The following is specific to Ohio, and concerns absentee ballots and provisional ballots.
First, the problem:
A new Ohio program intended to make voting easier has the potential to keep the presidential election in doubt until late November if the national outcome hinges on the state’s 18 electoral votes.
Under Secretary of State Jon Husted’s initiative to send absentee ballot applications to nearly 7 million registered voters across Ohio, more than 800,000 people so far have asked for but not yet completed an absentee ballot for the Nov. 6 election.
Anyone who does not return an absentee ballot, deciding instead to vote at the polls, will be required to cast a provisional ballot. That’s so officials may verify that they did not vote absentee and also show up at the polls. By state law, provisional ballots may not be counted until at least Nov. 17.
It was really bone-headed to launch this immediately prior to a Presidential election, and anyone with any sense knew this might happen. Even without bad intent, each and every time Republicans change election process, the potential for error goes up.
If you requested an absentee ballot in Ohio, be aware that you have to vote absentee. if you request and receive an absentee ballot and then change your mind and go on Election Day to vote in person, you will be given a provisional ballot. Voting a provisional ballot is a last resort. Avoid doing that.
Second, another win on counting provisional ballots that may help with the problems that will be created by Husted’s decision to send everyone an absentee ballot application, thereby increasing the number of provisional ballots:
Provisional ballots cast not just in the wrong precinct but in the wrong polling location altogether must still be counted, a federal judge ruled today in a lawsuit brought by voter advocates seeking to expand the counting of such ballots.
U.S. District Court Judge Algenon Marbley of Columbus said he based his decision on the rationale that such problems arise because of mistakes by poll workers.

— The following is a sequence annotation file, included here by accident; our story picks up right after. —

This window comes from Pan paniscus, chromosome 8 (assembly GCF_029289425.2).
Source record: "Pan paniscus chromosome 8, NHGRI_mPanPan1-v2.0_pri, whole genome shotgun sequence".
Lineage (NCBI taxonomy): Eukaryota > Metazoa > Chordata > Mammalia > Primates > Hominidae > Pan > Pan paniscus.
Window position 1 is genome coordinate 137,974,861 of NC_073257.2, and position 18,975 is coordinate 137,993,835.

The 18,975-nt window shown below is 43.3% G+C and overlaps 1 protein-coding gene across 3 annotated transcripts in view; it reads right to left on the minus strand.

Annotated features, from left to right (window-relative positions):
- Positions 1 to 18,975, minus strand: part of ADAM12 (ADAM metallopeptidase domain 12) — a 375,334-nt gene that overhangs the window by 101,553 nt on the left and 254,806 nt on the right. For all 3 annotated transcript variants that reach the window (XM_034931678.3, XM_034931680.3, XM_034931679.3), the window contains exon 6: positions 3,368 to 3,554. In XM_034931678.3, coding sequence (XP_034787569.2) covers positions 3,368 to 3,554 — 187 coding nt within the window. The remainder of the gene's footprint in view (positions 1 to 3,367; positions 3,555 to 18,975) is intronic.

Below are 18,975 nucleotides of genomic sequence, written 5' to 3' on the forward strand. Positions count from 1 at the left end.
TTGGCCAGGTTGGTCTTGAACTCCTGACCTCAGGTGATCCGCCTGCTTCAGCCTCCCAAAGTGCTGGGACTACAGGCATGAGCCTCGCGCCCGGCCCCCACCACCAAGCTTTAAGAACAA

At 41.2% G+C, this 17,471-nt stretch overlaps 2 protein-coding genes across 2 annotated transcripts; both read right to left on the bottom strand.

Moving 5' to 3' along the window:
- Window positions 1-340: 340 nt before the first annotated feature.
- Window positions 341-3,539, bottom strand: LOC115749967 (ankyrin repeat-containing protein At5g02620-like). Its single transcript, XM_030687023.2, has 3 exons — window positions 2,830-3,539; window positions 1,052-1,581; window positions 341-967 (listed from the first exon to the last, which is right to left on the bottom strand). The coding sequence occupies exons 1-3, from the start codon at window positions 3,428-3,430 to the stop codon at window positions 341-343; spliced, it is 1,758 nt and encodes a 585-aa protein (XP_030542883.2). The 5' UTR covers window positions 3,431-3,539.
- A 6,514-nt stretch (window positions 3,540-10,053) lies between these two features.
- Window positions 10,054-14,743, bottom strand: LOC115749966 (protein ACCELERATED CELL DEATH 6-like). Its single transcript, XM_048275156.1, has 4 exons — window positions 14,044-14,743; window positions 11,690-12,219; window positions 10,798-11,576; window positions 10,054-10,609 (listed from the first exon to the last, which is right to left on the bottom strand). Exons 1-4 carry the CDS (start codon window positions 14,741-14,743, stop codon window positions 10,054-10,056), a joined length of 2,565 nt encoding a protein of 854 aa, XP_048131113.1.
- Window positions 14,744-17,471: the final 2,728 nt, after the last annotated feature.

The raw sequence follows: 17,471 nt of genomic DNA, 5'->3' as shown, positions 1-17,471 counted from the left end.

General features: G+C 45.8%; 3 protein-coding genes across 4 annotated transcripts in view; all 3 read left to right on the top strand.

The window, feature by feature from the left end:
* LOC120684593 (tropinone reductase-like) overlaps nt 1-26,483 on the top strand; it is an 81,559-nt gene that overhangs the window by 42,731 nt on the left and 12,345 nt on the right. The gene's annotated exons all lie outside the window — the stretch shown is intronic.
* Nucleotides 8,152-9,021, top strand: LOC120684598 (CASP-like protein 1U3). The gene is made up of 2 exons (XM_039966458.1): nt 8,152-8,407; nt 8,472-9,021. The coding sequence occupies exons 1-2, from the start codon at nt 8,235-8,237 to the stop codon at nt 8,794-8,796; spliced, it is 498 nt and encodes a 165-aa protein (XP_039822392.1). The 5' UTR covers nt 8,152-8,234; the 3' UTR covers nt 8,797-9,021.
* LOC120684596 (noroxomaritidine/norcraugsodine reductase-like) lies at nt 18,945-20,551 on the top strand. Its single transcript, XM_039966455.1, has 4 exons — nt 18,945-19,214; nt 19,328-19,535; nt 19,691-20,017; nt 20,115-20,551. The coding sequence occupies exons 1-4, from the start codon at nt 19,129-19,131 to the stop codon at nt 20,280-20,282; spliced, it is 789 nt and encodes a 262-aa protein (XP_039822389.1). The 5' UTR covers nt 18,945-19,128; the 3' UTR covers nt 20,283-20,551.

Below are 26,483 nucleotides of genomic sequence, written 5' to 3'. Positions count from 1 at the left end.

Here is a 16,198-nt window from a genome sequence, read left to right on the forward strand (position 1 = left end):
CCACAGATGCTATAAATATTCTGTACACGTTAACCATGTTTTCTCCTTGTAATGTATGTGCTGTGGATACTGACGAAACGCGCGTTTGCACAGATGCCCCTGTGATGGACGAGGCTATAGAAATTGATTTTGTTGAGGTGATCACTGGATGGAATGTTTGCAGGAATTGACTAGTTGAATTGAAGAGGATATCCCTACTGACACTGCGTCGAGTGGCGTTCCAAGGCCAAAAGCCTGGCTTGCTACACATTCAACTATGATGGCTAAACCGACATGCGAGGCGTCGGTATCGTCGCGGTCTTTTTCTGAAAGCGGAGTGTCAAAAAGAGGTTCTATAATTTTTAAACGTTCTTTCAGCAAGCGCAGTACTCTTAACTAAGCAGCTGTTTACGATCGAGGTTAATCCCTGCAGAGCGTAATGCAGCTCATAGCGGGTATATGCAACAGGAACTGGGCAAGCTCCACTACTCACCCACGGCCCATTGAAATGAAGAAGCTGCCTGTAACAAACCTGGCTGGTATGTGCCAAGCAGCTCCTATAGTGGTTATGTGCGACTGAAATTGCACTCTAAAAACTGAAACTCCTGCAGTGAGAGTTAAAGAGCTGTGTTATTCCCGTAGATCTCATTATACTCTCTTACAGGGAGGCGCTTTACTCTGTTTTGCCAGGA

“To disenfranchise citizens whose only error was to rely on poll worker error seems fundamentally unfair,” Marbley said in a decision he announced after hearing arguments from both sides.
Some polling places contain voting machines for several precincts. Voters in the right building but voting in the wrong precinct are labeled “right church, wrong pew.”
The ballots at issue in today’s ruling are dubbed “wrong church, wrong pew,” referring to both a mistaken polling place and a mistaken precinct. A lawyer for a union that sued over the issue said as many as 8,000 voters cast such ballots in 2008.
I am not a fan of provisional balloting. I think it’s too often treated as a default rather than a last resort, I think the process is too complicated and error-prone, and I also think it gives voters a sense of security that is perhaps not justified. I firmly believe we would have seen much more pushback to Republican restrictions on voting a standard ballot had voters not been assured they could vote a provisional ballot. Voting is one thing, and counting the vote is another. There’s a lot of ways to screw up a provisional ballot.
If you requested an absentee ballot and then go to your polling place to vote in person and the poll worker tells you have to vote a provisional ballot, do this instead: go get your absentee ballot, vote it, and deliver it by hand to your County Board of Elections. Now you voted a standard ballot. Problem solved.
Return your voted ballot. You can send it by U.S. mail or deliver it in person to your county board of elections, but the return envelope containing your marked ballot must either be received by your county board of elections prior to the close of the polls on Election Day, or postmarked no later than the day before the election and received by the board of elections no later than 10 days after the election. You cannot fax or e-mail a voted ballot.